Maybe Rob Aldridge thinks too much. That’s not necessarily a fault, but it does hinder him from feeling. That’s troubling for a guy who proposes that maybe the whole reason for human existence is love. This tension between what’s in his head and what’s in his heart makes Mind Over Manners compelling. However, as the album’s name suggests, thinking usually wins.
The title song concerns the Black Lives Matter movement and those more concerned with the crime in the streets. Aldridge explains that his insights on American racism were inspired by a college class he took on postcolonialism in Africa and a book he read. Like fellow Southerner Jason Isbell, he feels a special responsibility to speak out because of his region’s shameful history. He steadfastly asks, “How can we even try to deny?” in the song’s chorus. It’s a rhetorical question. Aldridge doesn’t supply the answer per se. He presumes the listener knows enough about the past (and present). He provides his response in the passion with which he sings.
The Alabama rocker fills his songs with emotionally charged vocals and briskly played acoustic and electric guitar lines that vibrate with raw energy. He’s ably backed by Rob Malone (electric guitar), Stone Anderson (bass), and Nick Recio (drums). These three keep the songs moving forward as Aldridge’s voice twists and turns through the rhythms. He frequently stretches out syllables reaching for high notes as the band keep time and adorn the proceedings with decorative riffs and beats. Such songs as “Beatlesque Nowhere” and “This Time” have strong psychedelic components as well. The background waves of pop sound are reminiscent of the Fab Four’s exploratory efforts.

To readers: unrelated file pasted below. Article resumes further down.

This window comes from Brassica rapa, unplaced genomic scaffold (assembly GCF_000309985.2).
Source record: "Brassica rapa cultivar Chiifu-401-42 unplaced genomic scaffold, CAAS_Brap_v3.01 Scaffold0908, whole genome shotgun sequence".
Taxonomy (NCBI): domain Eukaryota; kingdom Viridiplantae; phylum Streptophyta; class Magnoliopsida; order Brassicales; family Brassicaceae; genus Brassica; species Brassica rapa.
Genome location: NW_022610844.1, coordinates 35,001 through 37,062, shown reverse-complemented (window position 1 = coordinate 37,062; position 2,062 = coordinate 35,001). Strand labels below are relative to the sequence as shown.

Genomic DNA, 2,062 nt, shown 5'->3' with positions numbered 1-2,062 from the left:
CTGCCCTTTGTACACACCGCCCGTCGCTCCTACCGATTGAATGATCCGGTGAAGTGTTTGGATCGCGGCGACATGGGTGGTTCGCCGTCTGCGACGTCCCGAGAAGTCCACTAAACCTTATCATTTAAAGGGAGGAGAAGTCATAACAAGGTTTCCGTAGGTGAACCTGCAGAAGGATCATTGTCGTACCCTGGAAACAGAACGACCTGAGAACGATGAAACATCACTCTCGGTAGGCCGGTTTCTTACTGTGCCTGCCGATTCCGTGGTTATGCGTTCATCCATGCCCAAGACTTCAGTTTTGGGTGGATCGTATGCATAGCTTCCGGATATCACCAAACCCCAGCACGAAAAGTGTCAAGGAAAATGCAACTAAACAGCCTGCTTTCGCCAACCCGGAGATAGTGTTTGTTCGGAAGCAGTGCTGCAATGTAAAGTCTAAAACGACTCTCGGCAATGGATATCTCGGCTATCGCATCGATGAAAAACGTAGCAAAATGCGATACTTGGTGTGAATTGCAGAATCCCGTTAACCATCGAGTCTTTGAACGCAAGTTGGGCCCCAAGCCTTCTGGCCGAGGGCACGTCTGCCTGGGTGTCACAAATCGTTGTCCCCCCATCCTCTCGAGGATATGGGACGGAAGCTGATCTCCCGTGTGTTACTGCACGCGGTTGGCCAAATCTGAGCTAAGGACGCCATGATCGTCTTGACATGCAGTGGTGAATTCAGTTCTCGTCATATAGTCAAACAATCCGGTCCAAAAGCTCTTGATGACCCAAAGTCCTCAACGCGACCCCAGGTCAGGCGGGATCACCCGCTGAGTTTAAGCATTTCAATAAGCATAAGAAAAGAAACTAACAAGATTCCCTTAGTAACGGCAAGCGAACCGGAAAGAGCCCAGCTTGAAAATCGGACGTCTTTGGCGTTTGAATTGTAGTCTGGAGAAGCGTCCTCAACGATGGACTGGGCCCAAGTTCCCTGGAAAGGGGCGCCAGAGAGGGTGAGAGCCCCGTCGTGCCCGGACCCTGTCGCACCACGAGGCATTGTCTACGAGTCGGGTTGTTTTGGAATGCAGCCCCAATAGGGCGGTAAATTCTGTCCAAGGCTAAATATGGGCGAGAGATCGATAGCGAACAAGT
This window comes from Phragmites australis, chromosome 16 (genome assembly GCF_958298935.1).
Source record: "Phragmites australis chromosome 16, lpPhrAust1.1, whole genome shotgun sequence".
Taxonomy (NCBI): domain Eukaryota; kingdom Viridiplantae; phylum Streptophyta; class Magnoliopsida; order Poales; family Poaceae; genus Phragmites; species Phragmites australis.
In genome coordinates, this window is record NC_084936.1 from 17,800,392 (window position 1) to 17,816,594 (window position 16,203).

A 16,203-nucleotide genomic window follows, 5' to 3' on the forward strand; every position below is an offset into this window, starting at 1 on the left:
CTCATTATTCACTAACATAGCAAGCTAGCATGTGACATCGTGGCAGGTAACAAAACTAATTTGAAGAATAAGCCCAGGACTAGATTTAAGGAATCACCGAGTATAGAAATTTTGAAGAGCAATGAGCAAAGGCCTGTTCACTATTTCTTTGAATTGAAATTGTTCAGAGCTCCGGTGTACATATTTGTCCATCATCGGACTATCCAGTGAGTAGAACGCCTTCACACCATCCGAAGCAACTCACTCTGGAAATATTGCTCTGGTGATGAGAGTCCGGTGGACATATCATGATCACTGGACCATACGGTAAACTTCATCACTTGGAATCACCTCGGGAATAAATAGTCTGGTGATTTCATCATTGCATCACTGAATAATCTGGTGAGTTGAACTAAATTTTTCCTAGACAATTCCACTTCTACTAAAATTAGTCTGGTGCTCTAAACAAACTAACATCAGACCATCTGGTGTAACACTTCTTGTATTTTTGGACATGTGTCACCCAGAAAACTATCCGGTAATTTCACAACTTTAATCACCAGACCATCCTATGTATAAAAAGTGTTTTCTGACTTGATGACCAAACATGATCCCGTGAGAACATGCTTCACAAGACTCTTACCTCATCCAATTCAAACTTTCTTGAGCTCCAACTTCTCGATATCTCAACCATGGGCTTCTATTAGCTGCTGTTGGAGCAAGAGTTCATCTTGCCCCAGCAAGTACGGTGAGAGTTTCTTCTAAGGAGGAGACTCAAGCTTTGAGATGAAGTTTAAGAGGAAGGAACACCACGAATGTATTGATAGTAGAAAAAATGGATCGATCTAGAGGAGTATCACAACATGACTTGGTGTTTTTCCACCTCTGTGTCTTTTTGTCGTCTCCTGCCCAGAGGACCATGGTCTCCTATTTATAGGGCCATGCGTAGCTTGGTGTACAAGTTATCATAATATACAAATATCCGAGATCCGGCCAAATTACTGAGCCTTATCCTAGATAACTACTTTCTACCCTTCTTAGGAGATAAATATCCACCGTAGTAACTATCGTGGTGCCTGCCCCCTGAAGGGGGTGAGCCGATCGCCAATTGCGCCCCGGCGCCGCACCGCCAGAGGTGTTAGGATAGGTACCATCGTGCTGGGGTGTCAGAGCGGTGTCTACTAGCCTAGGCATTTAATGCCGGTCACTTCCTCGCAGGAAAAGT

Most of the material falls in the contemporary Southern rock category, more Drive-By Truckers than Lynyrd Skynyrd, with a heavy accent on rock. A superficial listen to the sound of the music through a closed-door reveals the power and vitality of each of the dozen tracks. Aldridge musically addresses a host of heavy topics, from organized religion to sexual harassment to drug addiction to depression. He wears his heart on his sleeve, and he’s compassionate and angry, depending on the song and the situation. When he doesn’t know what to say, he lets the musical instruments do the talking, as in the boisterous “Explaining to Do”. The sound of a guitar can express what is hard to define.
“All God’s children wanna make good,” Aldridge sings on “This Time”. That seems to be the hopeful theme of the album as a whole. The songs’ protagonists desire something better than what is. Closer attention to the lyrics reveals more is going on in his head than his heart. This is music, not propaganda for any particular cause or causes. Aldridge understands the danger of just feeling. His lyrics repeatedly ask one to challenge one’s assumptions and observe the world from more than one perspective. This matches the melodies that travel different paths before arriving back at the chorus. Whether he’s detailing the negative aspects of life or celebrating the positive ones, Aldridge asks us to use our minds and our hearts.